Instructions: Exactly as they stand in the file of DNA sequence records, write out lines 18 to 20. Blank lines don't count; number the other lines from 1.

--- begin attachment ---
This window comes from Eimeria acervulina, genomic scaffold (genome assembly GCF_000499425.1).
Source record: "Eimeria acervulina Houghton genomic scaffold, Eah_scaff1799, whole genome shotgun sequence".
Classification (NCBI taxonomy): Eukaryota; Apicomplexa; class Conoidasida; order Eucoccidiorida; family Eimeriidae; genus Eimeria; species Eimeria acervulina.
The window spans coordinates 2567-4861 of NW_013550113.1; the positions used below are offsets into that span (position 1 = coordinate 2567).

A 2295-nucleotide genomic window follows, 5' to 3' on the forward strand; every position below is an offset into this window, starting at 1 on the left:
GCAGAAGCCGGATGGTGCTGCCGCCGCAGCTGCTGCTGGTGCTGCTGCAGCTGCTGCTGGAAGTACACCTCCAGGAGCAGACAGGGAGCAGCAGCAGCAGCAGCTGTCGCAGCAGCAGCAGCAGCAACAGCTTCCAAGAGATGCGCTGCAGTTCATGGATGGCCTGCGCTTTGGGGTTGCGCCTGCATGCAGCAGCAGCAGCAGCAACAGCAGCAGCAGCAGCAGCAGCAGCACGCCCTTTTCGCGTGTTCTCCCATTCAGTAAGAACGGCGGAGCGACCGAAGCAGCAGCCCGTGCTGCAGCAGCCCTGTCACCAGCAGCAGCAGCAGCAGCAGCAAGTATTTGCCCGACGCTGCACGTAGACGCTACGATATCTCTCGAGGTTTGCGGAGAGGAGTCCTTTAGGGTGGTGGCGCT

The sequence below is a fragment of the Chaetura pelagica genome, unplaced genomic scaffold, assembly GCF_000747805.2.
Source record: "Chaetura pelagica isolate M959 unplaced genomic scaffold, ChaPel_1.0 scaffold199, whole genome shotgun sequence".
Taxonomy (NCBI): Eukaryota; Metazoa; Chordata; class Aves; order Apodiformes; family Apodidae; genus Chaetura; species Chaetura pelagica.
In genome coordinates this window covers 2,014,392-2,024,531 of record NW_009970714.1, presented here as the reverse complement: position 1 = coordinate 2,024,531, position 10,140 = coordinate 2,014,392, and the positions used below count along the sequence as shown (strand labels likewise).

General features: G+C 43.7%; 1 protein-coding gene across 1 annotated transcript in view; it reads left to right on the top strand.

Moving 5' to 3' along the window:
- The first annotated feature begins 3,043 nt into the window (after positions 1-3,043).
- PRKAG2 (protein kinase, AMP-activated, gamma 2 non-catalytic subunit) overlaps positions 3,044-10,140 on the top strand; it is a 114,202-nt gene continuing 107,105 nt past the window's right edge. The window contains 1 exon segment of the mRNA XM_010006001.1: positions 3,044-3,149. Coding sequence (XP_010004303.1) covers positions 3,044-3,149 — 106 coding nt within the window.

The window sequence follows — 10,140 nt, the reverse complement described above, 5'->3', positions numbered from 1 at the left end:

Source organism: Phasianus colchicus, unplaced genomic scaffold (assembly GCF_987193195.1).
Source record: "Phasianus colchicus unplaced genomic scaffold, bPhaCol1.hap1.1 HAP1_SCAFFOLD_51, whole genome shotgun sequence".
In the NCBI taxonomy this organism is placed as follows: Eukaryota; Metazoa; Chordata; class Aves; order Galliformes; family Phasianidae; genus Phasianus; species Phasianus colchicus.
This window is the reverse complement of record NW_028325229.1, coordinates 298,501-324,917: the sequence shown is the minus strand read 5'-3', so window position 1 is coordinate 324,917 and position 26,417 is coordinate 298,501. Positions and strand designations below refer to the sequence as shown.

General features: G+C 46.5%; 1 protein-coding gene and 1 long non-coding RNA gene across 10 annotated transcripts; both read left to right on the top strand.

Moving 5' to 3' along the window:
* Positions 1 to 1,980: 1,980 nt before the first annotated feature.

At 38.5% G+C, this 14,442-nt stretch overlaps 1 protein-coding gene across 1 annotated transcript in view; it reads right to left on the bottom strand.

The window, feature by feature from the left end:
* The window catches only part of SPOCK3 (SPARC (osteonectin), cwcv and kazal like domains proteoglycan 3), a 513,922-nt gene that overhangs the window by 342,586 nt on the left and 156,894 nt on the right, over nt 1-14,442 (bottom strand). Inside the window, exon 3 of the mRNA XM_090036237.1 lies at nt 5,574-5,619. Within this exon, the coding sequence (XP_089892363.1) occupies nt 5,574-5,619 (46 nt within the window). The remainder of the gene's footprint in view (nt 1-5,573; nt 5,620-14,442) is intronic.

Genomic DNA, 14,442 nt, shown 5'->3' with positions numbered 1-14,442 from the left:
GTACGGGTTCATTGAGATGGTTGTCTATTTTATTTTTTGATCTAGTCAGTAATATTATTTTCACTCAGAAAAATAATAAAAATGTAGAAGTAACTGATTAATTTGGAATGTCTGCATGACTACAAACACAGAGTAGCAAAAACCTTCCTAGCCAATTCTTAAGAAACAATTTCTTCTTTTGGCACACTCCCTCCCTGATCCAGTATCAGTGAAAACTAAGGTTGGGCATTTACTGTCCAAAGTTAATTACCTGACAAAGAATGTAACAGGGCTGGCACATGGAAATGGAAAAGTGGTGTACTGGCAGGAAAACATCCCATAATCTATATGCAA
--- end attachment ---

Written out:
In the NCBI taxonomy this organism is placed as follows: Eukaryota; Metazoa; Chordata; class Aves; order Galliformes; family Phasianidae; genus Phasianus; species Phasianus colchicus.
This window is the reverse complement of record NW_028325229.1, coordinates 298,501-324,917: the sequence shown is the minus strand read 5'-3', so window position 1 is coordinate 324,917 and position 26,417 is coordinate 298,501. Positions and strand designations below refer to the sequence as shown.

General features: G+C 46.5%; 1 protein-coding gene and 1 long non-coding RNA gene across 10 annotated transcripts; both read left to right on the top strand.